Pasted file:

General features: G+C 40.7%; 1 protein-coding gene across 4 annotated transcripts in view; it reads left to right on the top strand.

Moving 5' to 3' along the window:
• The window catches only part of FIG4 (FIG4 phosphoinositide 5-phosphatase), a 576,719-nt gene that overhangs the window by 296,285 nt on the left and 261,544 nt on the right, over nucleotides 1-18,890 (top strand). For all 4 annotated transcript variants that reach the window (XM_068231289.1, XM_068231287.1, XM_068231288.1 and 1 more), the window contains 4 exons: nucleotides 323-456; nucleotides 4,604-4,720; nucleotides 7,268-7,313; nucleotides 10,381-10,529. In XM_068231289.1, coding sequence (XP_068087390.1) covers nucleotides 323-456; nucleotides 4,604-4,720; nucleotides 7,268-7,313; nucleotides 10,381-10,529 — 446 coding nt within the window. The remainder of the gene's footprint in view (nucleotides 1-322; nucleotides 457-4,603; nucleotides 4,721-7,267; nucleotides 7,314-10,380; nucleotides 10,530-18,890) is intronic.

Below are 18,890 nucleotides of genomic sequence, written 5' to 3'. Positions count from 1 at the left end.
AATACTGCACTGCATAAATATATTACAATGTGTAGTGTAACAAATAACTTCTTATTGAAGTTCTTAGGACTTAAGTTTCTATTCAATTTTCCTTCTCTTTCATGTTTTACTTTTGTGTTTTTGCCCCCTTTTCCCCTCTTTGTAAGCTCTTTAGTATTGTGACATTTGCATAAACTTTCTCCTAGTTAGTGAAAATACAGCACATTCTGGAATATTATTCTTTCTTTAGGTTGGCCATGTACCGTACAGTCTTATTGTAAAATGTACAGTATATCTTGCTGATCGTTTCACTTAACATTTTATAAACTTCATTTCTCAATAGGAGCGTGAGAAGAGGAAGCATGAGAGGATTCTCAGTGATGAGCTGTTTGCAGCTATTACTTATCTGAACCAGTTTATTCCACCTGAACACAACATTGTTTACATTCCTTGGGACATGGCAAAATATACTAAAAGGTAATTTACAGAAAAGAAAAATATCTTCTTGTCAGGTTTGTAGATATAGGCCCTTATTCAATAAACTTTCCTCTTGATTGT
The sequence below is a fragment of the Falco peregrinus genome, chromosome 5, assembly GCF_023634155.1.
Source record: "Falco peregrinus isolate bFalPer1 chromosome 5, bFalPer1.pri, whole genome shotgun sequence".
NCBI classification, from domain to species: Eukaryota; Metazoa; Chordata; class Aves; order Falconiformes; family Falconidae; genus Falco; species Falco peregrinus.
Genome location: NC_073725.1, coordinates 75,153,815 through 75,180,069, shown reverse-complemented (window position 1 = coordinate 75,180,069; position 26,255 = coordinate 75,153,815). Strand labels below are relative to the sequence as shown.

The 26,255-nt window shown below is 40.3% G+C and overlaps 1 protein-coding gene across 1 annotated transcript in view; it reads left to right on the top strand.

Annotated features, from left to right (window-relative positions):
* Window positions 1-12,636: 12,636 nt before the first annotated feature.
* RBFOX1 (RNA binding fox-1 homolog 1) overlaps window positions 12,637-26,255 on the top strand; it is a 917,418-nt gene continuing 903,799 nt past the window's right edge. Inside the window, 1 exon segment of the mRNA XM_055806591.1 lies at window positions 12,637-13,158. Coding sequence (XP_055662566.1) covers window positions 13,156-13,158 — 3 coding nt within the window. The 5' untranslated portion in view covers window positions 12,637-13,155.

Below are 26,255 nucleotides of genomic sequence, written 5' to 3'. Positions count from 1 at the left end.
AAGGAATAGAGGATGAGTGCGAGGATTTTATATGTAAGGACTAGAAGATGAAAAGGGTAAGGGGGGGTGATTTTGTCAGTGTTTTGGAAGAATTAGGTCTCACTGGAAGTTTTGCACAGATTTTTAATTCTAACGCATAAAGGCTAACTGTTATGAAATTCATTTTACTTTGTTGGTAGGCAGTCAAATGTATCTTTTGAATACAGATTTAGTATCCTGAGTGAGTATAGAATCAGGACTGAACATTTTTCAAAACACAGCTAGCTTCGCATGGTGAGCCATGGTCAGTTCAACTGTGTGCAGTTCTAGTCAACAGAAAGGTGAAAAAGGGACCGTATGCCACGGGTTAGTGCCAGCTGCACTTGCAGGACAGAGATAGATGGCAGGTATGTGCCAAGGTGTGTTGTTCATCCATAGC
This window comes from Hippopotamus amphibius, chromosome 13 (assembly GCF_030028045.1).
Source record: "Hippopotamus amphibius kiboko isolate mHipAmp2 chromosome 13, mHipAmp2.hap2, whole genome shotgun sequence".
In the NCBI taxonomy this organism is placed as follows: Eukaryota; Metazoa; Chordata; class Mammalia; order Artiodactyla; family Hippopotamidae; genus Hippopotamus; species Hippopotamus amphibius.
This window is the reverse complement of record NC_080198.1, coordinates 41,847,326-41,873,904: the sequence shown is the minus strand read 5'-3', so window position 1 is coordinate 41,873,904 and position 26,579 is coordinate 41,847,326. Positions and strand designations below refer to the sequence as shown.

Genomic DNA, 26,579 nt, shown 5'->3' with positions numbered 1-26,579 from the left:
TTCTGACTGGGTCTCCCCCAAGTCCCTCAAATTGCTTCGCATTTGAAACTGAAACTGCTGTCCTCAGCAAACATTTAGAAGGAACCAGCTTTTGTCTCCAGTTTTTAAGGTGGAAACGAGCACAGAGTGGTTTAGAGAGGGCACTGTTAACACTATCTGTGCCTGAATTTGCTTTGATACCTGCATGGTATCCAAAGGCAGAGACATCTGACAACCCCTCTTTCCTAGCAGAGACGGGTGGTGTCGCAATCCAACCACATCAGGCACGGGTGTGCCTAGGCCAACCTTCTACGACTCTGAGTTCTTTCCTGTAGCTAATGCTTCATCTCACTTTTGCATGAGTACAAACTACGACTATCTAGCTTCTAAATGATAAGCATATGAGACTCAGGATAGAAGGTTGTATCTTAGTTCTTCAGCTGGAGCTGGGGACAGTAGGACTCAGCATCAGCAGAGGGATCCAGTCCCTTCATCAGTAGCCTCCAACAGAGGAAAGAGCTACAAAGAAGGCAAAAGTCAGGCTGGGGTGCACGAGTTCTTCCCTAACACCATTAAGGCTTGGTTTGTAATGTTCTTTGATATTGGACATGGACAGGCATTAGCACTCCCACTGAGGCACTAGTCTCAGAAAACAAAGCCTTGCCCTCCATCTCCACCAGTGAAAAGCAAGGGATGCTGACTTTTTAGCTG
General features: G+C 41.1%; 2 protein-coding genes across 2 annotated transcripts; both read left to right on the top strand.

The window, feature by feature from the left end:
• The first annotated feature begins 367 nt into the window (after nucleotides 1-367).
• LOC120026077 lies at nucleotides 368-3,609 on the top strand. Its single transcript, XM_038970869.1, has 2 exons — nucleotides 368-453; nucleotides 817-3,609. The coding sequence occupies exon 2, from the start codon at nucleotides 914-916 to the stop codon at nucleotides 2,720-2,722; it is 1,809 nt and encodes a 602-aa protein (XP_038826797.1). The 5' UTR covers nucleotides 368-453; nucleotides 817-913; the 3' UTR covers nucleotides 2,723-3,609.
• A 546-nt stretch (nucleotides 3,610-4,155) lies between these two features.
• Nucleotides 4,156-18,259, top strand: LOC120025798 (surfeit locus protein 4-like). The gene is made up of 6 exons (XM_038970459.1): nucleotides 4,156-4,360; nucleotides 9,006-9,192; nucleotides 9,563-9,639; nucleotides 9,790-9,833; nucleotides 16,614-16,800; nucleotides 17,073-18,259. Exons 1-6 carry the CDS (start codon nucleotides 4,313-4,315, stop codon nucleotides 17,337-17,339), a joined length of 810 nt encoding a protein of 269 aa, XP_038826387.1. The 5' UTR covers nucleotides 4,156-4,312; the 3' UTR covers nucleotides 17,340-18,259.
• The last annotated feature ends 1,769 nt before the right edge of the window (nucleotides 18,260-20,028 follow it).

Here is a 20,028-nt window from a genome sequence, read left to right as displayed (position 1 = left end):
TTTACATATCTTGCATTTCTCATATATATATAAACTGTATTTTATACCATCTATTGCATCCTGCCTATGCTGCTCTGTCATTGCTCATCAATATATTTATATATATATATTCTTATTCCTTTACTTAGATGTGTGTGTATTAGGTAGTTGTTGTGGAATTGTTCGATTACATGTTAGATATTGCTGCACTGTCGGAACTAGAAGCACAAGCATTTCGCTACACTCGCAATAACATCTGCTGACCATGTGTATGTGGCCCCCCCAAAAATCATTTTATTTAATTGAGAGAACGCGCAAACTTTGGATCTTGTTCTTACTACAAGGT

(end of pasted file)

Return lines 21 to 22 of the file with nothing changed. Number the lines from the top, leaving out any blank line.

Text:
TTCTGACTGGGTCTCCCCCAAGTCCCTCAAATTGCTTCGCATTTGAAACTGAAACTGCTGTCCTCAGCAAACATTTAGAAGGAACCAGCTTTTGTCTCCAGTTTTTAAGGTGGAAACGAGCACAGAGTGGTTTAGAGAGGGCACTGTTAACACTATCTGTGCCTGAATTTGCTTTGATACCTGCATGGTATCCAAAGGCAGAGACATCTGACAACCCCTCTTTCCTAGCAGAGACGGGTGGTGTCGCAATCCAACCACATCAGGCACGGGTGTGCCTAGGCCAACCTTCTACGACTCTGAGTTCTTTCCTGTAGCTAATGCTTCATCTCACTTTTGCATGAGTACAAACTACGACTATCTAGCTTCTAAATGATAAGCATATGAGACTCAGGATAGAAGGTTGTATCTTAGTTCTTCAGCTGGAGCTGGGGACAGTAGGACTCAGCATCAGCAGAGGGATCCAGTCCCTTCATCAGTAGCCTCCAACAGAGGAAAGAGCTACAAAGAAGGCAAAAGTCAGGCTGGGGTGCACGAGTTCTTCCCTAACACCATTAAGGCTTGGTTTGTAATGTTCTTTGATATTGGACATGGACAGGCATTAGCACTCCCACTGAGGCACTAGTCTCAGAAAACAAAGCCTTGCCCTCCATCTCCACCAGTGAAAAGCAAGGGATGCTGACTTTTTAGCTG
General features: G+C 41.1%; 2 protein-coding genes across 2 annotated transcripts; both read left to right on the top strand.